Misdemeanor

misdemeanor

Photo by Victor Casale

A misdemeanor is a crime with a maximum punishment of one year in jail or less. In Wisconsin, a misdemeanor is classified as either a Class A, a Class B, or a Class C.

  • Class A Misdemeanors carry a maximum possible penalty of nine months in jail and a $10,000 fine. Some common Class A offenses are Battery, Criminal Damage to Property, and Retail Theft.
  • Class B Misdemeanors carry a maximum possible penalty of 90 days in jail and a $1,000 fine. By far the most common Class B offense is Disorderly Conduct.
  • Class C Misdemeanors are very rare because most Class C offenses are charged as ordinance (non-criminal) violations rather than criminal misdemeanors.

 

It is important to note that a defendant can be charged as a repeat offender if the defendant has been convicted of one felony or three misdemeanors in the past five years. Time spent in custody does not count towards this five-year look back period. If a defendant is charged as a repeater, the maximum possible penalty is two years of imprisonment.

Another important aspect of misdemeanor crimes is that they can be expunged off your record under certain circumstances. However, the judge must order expungement at the time of sentencing or else it will be almost impossible to get the conviction off of your record. Misdemeanor lawyer Christopher Glinski has experience with expungement of misdemeanor convictions.

Charged with a misdemeanor? You need a lawyer.

One of the most common mistakes people who are charged with a misdemeanor make is not hiring a lawyer because they think ir is not a big deal. A misdemeanor is a big deal because conviction for even an offense like disorderly conduct counts as a criminal conviction and may prevent you from obtaining employment in the future. In addition, any misdemeanor charge that is charged as a crime of domestic violence will result in a lifetime federal firearm bad for the person convicted of that offense.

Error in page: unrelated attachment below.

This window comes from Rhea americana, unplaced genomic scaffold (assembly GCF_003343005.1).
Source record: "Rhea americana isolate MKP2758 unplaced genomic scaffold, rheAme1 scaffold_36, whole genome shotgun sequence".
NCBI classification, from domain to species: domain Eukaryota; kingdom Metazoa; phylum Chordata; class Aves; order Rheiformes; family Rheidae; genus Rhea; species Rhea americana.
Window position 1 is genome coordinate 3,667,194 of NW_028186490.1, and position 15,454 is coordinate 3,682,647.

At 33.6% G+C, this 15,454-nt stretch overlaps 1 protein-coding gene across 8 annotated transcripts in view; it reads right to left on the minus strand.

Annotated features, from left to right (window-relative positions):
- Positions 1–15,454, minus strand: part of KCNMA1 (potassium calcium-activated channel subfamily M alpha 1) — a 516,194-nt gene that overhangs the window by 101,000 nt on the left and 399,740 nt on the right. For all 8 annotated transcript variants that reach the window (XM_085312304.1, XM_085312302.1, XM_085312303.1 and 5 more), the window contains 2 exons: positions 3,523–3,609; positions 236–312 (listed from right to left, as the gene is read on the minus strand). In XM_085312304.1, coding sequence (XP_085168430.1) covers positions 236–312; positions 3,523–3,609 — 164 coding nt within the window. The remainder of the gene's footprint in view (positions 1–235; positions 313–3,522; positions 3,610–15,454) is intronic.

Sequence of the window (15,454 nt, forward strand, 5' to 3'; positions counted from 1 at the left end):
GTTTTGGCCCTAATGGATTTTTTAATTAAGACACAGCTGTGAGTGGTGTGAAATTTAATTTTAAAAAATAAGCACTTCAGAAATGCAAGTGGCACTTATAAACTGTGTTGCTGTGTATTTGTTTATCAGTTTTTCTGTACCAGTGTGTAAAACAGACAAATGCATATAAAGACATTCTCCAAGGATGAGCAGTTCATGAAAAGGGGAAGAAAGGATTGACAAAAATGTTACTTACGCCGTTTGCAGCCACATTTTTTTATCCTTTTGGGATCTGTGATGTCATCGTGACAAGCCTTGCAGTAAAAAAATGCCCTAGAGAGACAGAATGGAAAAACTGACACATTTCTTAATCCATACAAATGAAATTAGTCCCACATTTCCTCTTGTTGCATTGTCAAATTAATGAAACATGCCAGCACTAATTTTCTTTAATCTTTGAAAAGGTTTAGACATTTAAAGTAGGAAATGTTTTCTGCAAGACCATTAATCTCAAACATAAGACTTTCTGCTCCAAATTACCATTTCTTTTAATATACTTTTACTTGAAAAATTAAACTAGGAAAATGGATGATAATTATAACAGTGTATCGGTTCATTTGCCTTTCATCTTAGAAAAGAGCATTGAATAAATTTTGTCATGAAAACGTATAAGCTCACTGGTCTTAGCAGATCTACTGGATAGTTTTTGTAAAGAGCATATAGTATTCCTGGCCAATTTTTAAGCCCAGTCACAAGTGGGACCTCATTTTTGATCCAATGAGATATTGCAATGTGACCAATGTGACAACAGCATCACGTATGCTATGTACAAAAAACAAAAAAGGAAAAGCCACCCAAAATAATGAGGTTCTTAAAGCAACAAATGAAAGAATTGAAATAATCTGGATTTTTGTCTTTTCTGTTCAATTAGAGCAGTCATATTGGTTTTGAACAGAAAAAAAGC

Experience matters

An experienced criminal lawyer like Christopher Glinski can often get misdemeanor charges dismissed or reduced to non-criminal ordinance violations. Non-criminal ordinance violations are the equivalent of a speeding ticket and will almost certainly not prevent you from obtaining employment in the future or possessing a firearm.

Lawyer Christopher Glinski has helped many people avoid convictions. Don’t make the mistake of thinking that a misdemeanor charge is not a big deal. Hiring an experienced misdemeanor lawyer like Christopher Glinski will be one of the best things you ever did.

Free consultations

Contact misdemeanor lawyer Christopher Glinski at (262) 632-1555 for a free consultation.

 

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